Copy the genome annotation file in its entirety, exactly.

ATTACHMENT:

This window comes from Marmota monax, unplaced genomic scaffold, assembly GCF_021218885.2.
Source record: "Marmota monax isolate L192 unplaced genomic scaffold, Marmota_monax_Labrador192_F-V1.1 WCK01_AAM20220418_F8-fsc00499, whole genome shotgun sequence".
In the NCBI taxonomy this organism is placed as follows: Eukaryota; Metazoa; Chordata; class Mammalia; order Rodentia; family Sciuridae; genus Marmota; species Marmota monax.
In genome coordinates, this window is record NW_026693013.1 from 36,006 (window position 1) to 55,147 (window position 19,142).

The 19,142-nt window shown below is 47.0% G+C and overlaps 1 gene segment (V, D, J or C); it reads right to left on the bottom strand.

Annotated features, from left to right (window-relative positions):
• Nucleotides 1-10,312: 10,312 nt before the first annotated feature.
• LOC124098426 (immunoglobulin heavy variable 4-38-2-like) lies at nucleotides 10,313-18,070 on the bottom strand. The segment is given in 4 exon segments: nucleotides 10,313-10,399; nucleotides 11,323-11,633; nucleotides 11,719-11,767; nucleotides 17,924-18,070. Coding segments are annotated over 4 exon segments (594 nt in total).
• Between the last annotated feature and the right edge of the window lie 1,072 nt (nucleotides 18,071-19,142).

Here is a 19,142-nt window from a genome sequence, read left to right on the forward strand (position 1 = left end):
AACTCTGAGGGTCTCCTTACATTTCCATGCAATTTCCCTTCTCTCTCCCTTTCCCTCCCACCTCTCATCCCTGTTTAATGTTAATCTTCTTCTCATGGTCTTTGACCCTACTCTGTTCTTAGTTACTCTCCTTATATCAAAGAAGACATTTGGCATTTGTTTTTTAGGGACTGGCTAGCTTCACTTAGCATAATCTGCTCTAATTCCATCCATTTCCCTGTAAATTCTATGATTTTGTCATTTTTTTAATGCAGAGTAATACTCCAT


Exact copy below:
This window comes from Marmota monax, unplaced genomic scaffold, assembly GCF_021218885.2.
Source record: "Marmota monax isolate L192 unplaced genomic scaffold, Marmota_monax_Labrador192_F-V1.1 WCK01_AAM20220418_F8-fsc00499, whole genome shotgun sequence".
In the NCBI taxonomy this organism is placed as follows: Eukaryota; Metazoa; Chordata; class Mammalia; order Rodentia; family Sciuridae; genus Marmota; species Marmota monax.
In genome coordinates, this window is record NW_026693013.1 from 36,006 (window position 1) to 55,147 (window position 19,142).

The 19,142-nt window shown below is 47.0% G+C and overlaps 1 gene segment (V, D, J or C); it reads right to left on the bottom strand.

Annotated features, from left to right (window-relative positions):
• Nucleotides 1-10,312: 10,312 nt before the first annotated feature.
• LOC124098426 (immunoglobulin heavy variable 4-38-2-like) lies at nucleotides 10,313-18,070 on the bottom strand. The segment is given in 4 exon segments: nucleotides 10,313-10,399; nucleotides 11,323-11,633; nucleotides 11,719-11,767; nucleotides 17,924-18,070. Coding segments are annotated over 4 exon segments (594 nt in total).
• Between the last annotated feature and the right edge of the window lie 1,072 nt (nucleotides 18,071-19,142).

Here is a 19,142-nt window from a genome sequence, read left to right on the forward strand (position 1 = left end):
AACTCTGAGGGTCTCCTTACATTTCCATGCAATTTCCCTTCTCTCTCCCTTTCCCTCCCACCTCTCATCCCTGTTTAATGTTAATCTTCTTCTCATGGTCTTTGACCCTACTCTGTTCTTAGTTACTCTCCTTATATCAAAGAAGACATTTGGCATTTGTTTTTTAGGGACTGGCTAGCTTCACTTAGCATAATCTGCTCTAATTCCATCCATTTCCCTGTAAATTCTATGATTTTGTCATTTTTTTAATGCAGAGTAATACTCCAT